Jeremy Corbyn – 2016 Speech to Commons on Queen’s 90 Birthday

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Below is the text of the speech made by Jeremy Corbyn, the Prime Minister, in the House of Commons on 21 April 2016.

It is a pleasure to second the Humble Address. Many people across the country today will be wishing Her Majesty a very happy 90th birthday, and we on the Labour Benches send our warmest greetings to add to them. May I say, as a relatively young whippersnapper, that I am fully in favour of our country having leaders of a finer vintage?

Today, we are talking about a highly respected individual who is 90. Whatever differing views people across this country have about the institution, the vast majority share an opinion that Her Majesty has served this country, and has overwhelming support in doing so, with a clear sense of public service and public duty, as the Prime Minister has indicated.

Her Majesty has carried out that duty with great warmth. My dear friend Mildred Gordon, the former Member for Bow and Poplar, who recently died aged 92 and whose funeral is tomorrow, met the Queen at the opening of the docklands light railway. The Queen asked Mildred how she was getting on as a newly elected MP, and Mildred replied, with the devastating honesty with which she replied to everything, by saying that she felt she had very little power to help her constituents. The Queen took her on one side and said, with her customary wit:

“Once they find out you lot can’t help them, they all write to me”.

Her Majesty was born less than a month before the general strike. A first daughter, who would later unexpectedly become heir to the throne, she was born two years before all women in Britain got the vote, as the Prime Minister pointed out. Her childhood was during the mass poverty of the long slump of the 1930s and she had her teenage years during the brutal carnage of the second world war. At war’s end, she experienced people’s joy first hand, as the young princess walked through the streets of London; I am pleased that this morning Radio 4 replayed that very moving oral history of our time and lives—indeed, of before the time of most of us in the House.

Her Majesty became Queen at just 25, following the death of her father, and has reigned for nearly 64 years. She is the longest reigning monarch in our history. In that time, our country has become a better and more civilised place. We have enacted equality legislation, ended colonialism and created the national health service, the welfare state and the Open University. As Head of the Commonwealth, she has been a defender of that incredible multicultural global institution. We are all very grateful for the way in which she has stood up for the Commonwealth; she has visited every Commonwealth country, I think. The Prime Minister was quite right to draw attention to her historic visit to Ireland in 2011, and her speaking in the Irish language at the reception held for her in Dublin during that visit.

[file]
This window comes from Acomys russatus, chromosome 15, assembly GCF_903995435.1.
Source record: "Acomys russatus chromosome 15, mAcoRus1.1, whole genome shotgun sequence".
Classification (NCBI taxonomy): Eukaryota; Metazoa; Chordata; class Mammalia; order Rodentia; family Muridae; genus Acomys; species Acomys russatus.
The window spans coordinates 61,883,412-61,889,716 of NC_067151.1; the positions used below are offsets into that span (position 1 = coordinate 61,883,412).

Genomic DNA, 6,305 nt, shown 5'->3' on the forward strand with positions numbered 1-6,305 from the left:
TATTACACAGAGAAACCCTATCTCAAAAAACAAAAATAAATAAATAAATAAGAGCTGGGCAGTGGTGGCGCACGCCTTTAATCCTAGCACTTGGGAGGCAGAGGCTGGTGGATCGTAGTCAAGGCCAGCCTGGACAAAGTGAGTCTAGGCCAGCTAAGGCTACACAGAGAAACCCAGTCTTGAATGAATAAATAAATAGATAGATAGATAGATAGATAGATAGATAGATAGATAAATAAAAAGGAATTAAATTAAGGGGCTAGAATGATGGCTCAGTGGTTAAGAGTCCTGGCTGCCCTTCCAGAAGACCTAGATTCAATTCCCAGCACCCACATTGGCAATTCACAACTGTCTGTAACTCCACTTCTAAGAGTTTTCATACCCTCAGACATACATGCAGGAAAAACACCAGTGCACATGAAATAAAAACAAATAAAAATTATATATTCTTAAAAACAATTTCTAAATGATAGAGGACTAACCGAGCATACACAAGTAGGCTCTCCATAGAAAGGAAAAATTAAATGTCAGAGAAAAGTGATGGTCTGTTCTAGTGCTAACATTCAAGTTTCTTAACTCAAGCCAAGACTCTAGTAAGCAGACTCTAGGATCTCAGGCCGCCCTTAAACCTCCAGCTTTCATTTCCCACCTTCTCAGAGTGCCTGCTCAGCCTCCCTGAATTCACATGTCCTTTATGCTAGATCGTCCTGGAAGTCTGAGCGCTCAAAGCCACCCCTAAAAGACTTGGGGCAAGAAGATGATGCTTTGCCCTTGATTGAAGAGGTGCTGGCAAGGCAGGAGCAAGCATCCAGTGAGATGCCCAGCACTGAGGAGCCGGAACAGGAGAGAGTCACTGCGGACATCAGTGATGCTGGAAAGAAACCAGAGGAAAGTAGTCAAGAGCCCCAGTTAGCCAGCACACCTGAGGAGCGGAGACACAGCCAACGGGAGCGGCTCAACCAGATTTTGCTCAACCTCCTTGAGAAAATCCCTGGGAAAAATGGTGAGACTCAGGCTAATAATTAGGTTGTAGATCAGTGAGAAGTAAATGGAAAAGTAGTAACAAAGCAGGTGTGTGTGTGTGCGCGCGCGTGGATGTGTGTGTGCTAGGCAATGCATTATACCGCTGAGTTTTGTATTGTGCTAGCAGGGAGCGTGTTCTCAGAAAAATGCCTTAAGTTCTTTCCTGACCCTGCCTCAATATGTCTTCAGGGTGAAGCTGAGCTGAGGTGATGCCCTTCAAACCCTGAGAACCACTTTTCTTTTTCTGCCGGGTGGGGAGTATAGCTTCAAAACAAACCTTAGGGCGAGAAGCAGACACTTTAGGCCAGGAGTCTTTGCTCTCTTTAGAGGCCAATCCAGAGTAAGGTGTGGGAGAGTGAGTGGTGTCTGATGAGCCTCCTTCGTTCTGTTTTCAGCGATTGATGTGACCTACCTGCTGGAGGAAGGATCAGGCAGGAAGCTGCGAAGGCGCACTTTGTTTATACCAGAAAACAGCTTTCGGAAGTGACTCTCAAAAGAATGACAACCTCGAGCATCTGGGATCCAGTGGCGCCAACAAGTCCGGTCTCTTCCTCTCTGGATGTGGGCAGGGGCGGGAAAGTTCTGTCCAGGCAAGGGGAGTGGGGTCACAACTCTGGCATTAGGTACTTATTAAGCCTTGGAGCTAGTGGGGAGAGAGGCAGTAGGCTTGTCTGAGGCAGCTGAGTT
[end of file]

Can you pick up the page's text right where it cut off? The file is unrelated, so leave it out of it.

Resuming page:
Today I am welcoming two nonagenarians from my constituency to Parliament. Both have a link with the celebrations that we are conducting today. They are Iris Monaghan and George Durack. Iris was born in what is now the Republic of Ireland, but was then part of Britain. She came to London in 1951, before the coronation, and was a Crown civil servant in the Inland Revenue. She has helped to collect taxes since 1951, keeping us all in the state to which we are accustomed.

George fought in the second world war, serving in the 1st Battalion of the Rifle Brigade, attached to the 7th Armoured Division. He had a daily close affinity with Her Majesty throughout his working life, as he worked for the Royal Mail, delivering Her Majesty’s head through letterboxes all over north London.

Yesterday, I was present at the graduation of a 91-year-old constituent who has just completed her third degree—a master’s no less—at Birkbeck, University of London. That proves that it is never too late to take up a new career and learn something else.

It is their generation—that of the Queen and of my parents—that defeated the horrors of fascism in Europe, endured the privations of the post-war era and built a more civilised and equal Britain. We have much to be grateful to them for.

On the day of her coronation in 1953, Her Majesty was driven through Upper Street in my borough. But her crowning achievement in Islington was to come some years later—you will enjoy this, Mr Speaker. In 2006, she was due to open the new Emirates Stadium in my constituency, but had to pull out due to an injury. Unfortunately, that is a fate that has afflicted far too many of Arsenal’s squad in subsequent years, so we must congratulate her on her prescience. My hon. Friend the Member for Hornsey and Wood Green (Catherine West) was then leader of Islington Council. As the Queen could not attend the opening, the whole squad was invited to Buckingham Palace to meet her, and my hon. Friend accompanied them. We know that the Queen is absolutely above politics. She may be above football, too, but many locals harbour a quiet, secret view that she is actually privately a gooner.

In her reign, the Queen has seen off 12 Prime Ministers. I recently attended my first state dinner; she has received over 100 state visits, and, as the Prime Minister indicated, visited well over 100 countries on our behalf. I admire her energy and wish her well in her continuing and outstanding commitment to public life. I wish her a very happy 90th birthday.